Theories about the nature of light

Newton’s works in the field of mechanics were very important, as were the studies and theories he developed in the field of optics. In his work entitled Optiks he developed a very broad study of luminous phenomena. Newton defended several ideas, among them the theory of the colors of bodies and his conception of the nature of light.

In antiquity, some Greek philosophers believed that light was formed by small particles, which propagated in a straight line and with high speed. These ideas remained unchanged for a long time until, around the year 1500, Leonardo da Vinci noticed the similarity between light reflection and the echo phenomenon and hypothesized that light was a wave motion. In the search for a definition of the nature of light, two currents of scientific thought emerged in the 17th century: the corpuscular theory of light, which was defended by Newton; and the wave model of light, which was advocated by Christian Huyghens. According to Isaac, light was made up of particles; Huyghens, on the other hand, defended the hypothesis that light was a wave. These two currents provoked intense polemics among the scientists of the time, a fact that marked the history of physics. However, knowledge about the true nature of light was only discovered in the 19th century, after the death of the proponents of these theories.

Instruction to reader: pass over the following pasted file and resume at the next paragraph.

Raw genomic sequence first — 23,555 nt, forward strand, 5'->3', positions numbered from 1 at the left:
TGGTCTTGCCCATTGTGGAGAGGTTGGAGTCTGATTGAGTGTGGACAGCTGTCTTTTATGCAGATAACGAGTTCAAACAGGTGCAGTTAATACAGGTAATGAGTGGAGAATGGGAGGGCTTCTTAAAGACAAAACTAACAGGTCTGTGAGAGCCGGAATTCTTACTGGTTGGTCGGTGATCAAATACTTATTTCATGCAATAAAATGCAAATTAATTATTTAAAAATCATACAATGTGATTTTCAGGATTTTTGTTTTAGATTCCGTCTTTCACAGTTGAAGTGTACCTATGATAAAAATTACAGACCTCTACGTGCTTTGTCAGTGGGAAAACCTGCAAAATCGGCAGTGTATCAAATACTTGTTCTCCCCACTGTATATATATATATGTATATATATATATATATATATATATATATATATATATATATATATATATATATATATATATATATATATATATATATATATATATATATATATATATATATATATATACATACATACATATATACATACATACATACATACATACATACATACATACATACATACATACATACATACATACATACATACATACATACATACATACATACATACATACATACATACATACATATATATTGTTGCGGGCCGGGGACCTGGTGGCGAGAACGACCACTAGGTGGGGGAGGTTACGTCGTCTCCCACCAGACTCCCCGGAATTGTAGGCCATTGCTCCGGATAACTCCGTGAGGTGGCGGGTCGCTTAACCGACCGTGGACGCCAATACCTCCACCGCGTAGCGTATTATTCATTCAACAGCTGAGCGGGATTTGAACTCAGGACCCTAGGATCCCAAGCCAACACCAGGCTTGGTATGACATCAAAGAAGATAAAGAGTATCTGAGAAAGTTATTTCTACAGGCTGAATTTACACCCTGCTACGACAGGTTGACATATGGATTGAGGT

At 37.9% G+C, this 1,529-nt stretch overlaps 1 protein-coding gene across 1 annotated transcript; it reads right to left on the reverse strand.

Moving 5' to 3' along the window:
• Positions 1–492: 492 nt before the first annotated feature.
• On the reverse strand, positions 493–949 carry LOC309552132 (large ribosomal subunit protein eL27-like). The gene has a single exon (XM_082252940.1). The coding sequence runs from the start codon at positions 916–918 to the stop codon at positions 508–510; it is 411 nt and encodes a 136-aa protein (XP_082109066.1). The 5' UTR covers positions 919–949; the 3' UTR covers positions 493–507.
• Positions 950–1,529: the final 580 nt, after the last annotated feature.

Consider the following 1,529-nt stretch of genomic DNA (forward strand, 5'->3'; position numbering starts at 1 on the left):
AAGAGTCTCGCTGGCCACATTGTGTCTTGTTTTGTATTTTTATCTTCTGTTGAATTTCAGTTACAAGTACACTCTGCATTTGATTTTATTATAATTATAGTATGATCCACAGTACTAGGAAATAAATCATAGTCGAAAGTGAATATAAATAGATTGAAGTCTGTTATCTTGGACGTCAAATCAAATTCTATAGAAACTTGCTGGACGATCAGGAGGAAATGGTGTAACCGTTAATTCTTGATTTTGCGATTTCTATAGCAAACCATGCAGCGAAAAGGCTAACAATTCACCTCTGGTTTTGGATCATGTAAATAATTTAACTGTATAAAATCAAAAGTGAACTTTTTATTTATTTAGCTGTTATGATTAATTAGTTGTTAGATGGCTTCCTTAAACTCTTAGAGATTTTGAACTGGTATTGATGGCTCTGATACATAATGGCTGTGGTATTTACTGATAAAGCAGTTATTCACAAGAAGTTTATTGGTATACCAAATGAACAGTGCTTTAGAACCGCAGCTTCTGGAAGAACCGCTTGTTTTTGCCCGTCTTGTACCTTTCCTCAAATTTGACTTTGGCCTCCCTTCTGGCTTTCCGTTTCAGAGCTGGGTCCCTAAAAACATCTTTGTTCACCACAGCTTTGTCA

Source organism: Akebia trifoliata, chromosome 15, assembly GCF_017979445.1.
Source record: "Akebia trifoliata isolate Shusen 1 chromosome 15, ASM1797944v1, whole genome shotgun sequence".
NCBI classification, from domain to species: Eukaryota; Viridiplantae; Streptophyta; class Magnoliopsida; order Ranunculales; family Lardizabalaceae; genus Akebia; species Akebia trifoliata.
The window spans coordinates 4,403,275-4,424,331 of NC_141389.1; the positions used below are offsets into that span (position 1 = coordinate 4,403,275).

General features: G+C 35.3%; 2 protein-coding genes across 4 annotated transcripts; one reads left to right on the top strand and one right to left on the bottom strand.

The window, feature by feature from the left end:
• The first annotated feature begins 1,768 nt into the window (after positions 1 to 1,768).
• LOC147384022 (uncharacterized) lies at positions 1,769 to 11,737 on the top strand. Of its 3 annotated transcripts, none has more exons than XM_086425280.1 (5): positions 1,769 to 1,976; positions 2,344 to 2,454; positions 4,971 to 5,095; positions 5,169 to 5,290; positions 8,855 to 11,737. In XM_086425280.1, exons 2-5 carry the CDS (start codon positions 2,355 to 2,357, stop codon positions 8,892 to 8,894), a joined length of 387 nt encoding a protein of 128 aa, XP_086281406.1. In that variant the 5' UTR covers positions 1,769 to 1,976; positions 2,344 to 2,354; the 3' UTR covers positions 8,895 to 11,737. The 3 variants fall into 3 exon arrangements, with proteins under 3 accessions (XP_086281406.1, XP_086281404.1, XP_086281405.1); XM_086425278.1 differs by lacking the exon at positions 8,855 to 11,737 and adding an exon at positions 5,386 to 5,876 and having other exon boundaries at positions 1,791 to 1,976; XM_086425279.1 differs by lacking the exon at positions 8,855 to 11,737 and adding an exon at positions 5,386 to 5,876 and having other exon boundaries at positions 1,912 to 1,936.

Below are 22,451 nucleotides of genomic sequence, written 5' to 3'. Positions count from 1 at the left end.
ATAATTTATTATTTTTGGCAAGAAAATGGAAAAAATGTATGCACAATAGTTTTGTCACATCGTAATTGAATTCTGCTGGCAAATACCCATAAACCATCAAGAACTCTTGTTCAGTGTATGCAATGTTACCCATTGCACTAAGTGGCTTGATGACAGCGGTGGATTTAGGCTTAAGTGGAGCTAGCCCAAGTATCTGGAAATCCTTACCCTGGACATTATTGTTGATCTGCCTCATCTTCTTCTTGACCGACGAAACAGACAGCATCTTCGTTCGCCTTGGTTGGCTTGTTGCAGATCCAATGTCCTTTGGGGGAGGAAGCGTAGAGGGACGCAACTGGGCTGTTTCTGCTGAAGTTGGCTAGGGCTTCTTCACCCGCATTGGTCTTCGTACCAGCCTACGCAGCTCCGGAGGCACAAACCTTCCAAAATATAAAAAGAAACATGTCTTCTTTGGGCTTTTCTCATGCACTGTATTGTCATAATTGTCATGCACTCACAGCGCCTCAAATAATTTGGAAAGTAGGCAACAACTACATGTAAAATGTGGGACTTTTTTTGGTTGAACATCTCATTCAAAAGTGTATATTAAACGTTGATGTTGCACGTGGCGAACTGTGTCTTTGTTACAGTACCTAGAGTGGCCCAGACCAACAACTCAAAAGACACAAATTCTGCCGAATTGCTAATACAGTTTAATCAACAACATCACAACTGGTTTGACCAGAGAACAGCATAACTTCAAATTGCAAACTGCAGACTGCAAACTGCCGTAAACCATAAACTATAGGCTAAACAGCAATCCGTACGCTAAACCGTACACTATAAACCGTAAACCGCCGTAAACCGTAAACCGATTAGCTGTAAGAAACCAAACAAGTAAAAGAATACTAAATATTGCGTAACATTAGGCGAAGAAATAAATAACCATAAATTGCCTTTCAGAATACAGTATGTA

The corpuscular model of light

Newton tried to justify his theory by stating that light behaved like small spheres, which collided elastically with a smooth surface, being reflected so that the angle of incidence was equal to the angle of refraction. Thus, according to the phenomenon of reflection, Newton considered light to be constituted by a set of particles that are elastically reflected on a surface.

wave model

The wave model proposed and defended by Huyghens said that light was a wave and it significantly explained the reflection and refraction of light. As we know, any wave is reflected and refracted according to the laws of reflection and refraction of light beams. Observations on these phenomena led scientists to favor the wave model proposed by Huyghens, as Newton’s theory was not verified in practice.

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